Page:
To their credit, the CDA apologized and has promised to stop talking to me unless I ask them to:
My Support is Whimsical and Limited . . .
No fundraiser wants to hear this, but I make charitable donations according to my whims.
That doesnâ€™t mean I take the causes I support lightly or that I donâ€™t do my research.
It does mean that my donation budget is (really) small and the demands upon it are considerable.
Here is a snapshot of the charities I supported in 2011 and why:
- The Red Crossâ€™s Japanese Tsunami/Earthquake relief fund â€” I couldnâ€™t watch the news coverage of the devastation there and do nothing. I hate feeling helpless.
- The Daily Bread Food Bank â€” many people in my community need help; it is easy to contemplate a universe in which I might be one of them.
- UNICEFâ€™s Horn of Africa relief fund â€” famine should not be possible in the 21st century and the need of children there is so dire. I ended up giving UNICEF two small donations because the Canadian Government wasnâ€™t matching funds when I gave the first time.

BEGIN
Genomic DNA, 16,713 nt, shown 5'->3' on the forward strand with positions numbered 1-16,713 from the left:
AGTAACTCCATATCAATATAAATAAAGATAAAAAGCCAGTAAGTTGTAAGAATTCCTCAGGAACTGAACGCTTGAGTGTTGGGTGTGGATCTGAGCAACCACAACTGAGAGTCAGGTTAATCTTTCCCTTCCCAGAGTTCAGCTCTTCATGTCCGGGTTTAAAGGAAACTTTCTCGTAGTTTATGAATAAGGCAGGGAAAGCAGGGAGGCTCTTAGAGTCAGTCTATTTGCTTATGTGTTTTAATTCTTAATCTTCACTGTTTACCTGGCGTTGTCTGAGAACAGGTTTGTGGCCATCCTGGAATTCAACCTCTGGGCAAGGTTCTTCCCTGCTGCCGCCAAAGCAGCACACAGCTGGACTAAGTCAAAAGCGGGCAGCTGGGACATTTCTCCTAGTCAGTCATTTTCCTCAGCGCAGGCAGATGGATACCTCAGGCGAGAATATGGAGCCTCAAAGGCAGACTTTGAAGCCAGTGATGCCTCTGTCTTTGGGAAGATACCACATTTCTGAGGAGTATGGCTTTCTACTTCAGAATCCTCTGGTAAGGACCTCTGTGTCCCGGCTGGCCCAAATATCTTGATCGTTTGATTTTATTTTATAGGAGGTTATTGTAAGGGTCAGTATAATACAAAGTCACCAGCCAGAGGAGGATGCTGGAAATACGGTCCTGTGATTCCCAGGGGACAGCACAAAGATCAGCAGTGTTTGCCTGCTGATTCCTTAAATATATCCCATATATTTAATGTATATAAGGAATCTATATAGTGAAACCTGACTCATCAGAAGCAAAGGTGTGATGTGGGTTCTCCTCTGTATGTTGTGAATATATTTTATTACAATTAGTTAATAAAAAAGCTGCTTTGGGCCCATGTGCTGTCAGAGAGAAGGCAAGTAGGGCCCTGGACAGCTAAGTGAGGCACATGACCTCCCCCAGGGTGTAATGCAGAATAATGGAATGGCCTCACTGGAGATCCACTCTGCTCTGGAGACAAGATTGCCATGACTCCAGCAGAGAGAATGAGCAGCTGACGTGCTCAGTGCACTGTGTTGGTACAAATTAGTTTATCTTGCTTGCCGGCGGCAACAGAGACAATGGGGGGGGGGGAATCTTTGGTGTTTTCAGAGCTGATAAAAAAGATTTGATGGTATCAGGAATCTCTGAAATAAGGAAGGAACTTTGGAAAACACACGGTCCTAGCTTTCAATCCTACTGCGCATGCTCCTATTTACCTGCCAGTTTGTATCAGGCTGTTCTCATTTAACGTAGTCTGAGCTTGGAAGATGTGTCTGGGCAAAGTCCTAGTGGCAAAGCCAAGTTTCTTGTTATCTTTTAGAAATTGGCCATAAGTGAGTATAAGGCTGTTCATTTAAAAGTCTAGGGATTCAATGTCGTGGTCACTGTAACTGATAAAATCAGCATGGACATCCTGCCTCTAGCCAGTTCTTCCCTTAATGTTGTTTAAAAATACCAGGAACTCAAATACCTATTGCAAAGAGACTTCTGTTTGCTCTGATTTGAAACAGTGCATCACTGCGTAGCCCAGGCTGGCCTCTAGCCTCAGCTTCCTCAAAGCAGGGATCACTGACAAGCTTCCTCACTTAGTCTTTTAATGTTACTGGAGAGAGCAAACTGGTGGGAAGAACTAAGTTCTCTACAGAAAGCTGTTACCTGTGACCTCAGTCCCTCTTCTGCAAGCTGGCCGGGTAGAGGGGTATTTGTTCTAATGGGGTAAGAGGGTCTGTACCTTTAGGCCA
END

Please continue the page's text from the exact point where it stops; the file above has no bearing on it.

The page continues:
In past years, I have also supported:
- Disasters of the month via the Red Cross (Darfur, Haitiâ€™s earthquake, the 2004 tsunami, etc.)
- Charities chosen by relations and friends to honour a death or to celebrate a marriage.
- Cystic Fibrosis and mental health charities because I have personal reasons to support research that aims to mitigate or end these diseases.
- The hospitals where my kids were born or received medical care.
- The World Wildlife Fund because my government really doesn’t care about climate change or the environment in general and every now and then I get depressed about it.
- Family, colleagues or friends riding, running or walking to end cancer or some other medical condition â€” if someone is willing to sweat and train like crazy to raise money for something they believe in, itâ€™s hard to resist the social pressure to help them out. This is especially true if you have hit them up for comparable support in the past.
I am sure each person who supports charities could come up with a similar list.
Regardless of what I support or why, there are four points worth noting in this exercise:
- Whether I give has little to do with my intellectual support for the cause.
- Marketing messages enter into my decision-making process only when delivered by the news media or people I personally know.